After months of speculation and anticipation, Google for Jobs has launched. And it’s pretty much like it sounds.
Oh, and by the way, it changes everything.
Google for Jobs focuses on helping both job seekers and employers, through deep collaboration with the job matching industry, says Nick Zakrasek, product manager for Google, in a blog post explaining the initiative.
He points out how finding a job can be difficult, with job postings scattered across the web and newspapers. And then there’s trying to find a fit based on needs and skills. Because finding the right job isn’t easy, job seekers often apply for roles that aren’t a good fit.
This, in turn, creates a problem for employers that get inundated with resumes and applications but still can’t fill open jobs. Zakrasek notes how 46 percent of U.S. employers face talent shortages, referencing the ManpowerGroup 2016/2017 Talent Shortage Survey.
In an attempt to address this situation, Google for Jobs relies on technology that first became available in its Cloud Jobs API, which was announced last year. It provides access to Google’s machine learning capabilities to power smarter job search and recommendations within career sites, jobs boards, and other job matching sites and apps, Zakrasek explains.
How It Works
Google for Jobs searches for jobs posted at LinkedIn, Monster, WayUp, DirectEmployers, CareerBuilder, Glassdoor, and Facebook, among other sites. Each new search will return any new jobs that have been posted.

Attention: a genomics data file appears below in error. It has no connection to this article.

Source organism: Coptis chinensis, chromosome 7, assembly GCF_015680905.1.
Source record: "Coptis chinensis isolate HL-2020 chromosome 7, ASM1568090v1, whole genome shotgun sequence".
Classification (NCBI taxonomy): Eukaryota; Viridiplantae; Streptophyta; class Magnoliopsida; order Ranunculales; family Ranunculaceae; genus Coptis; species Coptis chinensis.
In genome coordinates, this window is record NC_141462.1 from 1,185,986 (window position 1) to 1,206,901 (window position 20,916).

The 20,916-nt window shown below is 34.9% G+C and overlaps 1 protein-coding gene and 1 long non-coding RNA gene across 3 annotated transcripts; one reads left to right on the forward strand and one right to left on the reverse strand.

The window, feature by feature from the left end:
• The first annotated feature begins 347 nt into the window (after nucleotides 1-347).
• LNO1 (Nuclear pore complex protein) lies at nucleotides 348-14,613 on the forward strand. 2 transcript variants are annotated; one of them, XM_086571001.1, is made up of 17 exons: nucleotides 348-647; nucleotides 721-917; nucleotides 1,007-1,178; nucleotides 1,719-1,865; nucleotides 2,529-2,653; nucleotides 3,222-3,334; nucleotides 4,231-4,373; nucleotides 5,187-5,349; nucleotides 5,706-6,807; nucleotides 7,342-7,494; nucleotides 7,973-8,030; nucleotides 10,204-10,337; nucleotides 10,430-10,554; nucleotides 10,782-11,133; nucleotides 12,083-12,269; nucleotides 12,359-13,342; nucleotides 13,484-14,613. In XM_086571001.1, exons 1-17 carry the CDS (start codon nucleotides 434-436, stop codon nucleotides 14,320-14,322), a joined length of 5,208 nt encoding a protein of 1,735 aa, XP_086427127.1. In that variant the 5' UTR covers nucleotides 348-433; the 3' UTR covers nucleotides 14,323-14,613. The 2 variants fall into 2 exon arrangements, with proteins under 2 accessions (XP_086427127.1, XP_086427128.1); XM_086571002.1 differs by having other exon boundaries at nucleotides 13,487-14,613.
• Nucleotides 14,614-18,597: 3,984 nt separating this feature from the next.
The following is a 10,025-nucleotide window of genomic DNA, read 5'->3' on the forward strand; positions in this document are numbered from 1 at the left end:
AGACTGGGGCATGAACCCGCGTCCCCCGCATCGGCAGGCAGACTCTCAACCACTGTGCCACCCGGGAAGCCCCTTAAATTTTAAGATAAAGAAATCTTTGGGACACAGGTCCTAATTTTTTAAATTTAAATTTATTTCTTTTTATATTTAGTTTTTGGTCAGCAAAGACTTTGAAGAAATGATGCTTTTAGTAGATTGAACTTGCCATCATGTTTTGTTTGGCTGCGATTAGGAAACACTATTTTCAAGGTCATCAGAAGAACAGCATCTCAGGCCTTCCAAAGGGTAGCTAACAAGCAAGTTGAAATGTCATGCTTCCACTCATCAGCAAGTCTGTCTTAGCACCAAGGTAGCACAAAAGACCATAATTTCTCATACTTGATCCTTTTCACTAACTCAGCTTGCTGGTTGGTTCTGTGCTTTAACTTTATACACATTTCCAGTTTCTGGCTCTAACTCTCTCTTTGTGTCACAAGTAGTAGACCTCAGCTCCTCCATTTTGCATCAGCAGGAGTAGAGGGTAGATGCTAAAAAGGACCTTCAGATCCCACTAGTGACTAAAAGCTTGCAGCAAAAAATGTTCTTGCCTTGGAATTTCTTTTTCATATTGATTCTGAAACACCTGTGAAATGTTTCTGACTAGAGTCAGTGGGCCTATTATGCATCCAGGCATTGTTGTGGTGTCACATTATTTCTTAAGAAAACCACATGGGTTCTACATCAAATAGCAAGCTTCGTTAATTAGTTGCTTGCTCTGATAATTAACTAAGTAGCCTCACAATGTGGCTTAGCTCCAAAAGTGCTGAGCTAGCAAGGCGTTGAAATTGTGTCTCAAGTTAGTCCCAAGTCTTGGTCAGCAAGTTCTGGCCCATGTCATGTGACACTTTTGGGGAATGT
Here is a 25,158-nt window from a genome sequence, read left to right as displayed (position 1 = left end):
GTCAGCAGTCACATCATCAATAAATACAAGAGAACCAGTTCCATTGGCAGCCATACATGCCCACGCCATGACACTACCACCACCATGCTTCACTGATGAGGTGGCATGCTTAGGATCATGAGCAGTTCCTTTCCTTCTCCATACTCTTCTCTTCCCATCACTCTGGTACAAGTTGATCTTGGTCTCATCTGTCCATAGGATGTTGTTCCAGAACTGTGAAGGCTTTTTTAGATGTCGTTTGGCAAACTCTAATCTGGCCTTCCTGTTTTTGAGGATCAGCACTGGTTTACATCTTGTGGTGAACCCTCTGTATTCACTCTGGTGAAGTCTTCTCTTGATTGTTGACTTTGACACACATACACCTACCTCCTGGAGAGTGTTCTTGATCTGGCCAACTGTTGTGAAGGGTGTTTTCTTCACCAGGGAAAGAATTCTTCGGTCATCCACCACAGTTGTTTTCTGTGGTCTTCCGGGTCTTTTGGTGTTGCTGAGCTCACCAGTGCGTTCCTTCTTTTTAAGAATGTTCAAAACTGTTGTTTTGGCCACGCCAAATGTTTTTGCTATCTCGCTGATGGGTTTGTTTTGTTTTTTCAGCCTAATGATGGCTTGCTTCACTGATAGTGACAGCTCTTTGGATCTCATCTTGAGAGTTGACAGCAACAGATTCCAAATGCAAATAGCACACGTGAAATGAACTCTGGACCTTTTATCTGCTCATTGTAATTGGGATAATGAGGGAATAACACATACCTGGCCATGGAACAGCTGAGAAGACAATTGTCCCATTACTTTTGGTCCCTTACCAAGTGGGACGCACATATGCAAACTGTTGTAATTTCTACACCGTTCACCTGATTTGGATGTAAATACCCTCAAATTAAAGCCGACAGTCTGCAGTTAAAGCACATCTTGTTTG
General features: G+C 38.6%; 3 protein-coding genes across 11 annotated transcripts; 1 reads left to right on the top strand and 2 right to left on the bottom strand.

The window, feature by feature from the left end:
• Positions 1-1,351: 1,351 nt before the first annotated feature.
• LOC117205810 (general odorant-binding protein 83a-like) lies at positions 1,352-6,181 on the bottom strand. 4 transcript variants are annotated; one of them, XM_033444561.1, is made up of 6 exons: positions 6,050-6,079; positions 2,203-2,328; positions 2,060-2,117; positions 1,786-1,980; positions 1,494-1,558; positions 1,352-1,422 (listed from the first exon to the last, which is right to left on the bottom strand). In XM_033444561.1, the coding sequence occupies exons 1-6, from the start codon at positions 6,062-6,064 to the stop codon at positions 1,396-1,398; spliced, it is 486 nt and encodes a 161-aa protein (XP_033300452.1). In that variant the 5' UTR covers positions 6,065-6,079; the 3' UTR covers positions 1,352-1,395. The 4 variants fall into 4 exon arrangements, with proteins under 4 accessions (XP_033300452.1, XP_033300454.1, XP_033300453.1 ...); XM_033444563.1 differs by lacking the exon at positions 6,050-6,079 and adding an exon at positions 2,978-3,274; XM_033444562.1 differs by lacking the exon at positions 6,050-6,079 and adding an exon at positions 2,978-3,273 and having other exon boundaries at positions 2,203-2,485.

Over time, jobs from other sites will be available. In order to facilitate this, Google has published open documentation for all jobs providers, which details how to make job openings show up in a Google for Jobs search. Note: This feature is only available in the United States.
Many jobs are already available from numerous sources, however.
To access Google for Jobs, search for “jobs near me,” enter a specific job category like “teaching jobs” or use a similar job-search query.
Google encourages job seekers to experiment with search criteria. All queries must be in English, and search is available on desktop and mobile.
“For many people, a job needs to satisfy some key criteria, like commute time, job specialties they’ve honed or the hours they have available to work. For many jobs, you’ll also see reviews and ratings of the employer from trusted sites, right alongside the job description, and if you’re signed in, for some jobs you’ll even see how long it would take to commute to the job from home,” explains Zakrasek. “We’ll continue to add additional filters and information in the future. Looking for jobs is a personal and complex journey, and one that we’re trying to support in this new search experience.”
What It Means
For employers, Google for Jobs has the potential to get job postings in front of a much larger audience, and one that is more targeted, given the filters.
It should be noted that a job posting itself does not appear at Google. A search returns a list of jobs that includes information helpful to job seekers, such as when the job was originally posted. Selecting a job then provides an overview of that job, with a link to the site where the original job posting resides.
Google for Jobs basically functions as a sophisticated job search engine. How it evolves remains to be seen. For now, this is game-changing enough.
The future of job search has arrived.
|Paula Santonocito, Contributing Editor for Recruiting Daily Advisor, is a business journalist specializing in employment issues. She is the author of more than 1,000 articles on a wide range of human resource and career topics, with an emphasis on recruiting and hiring. Her articles have been featured in many global and domestic publications and information outlets, referenced in academic and legal publications as well as books, and translated into several languages.|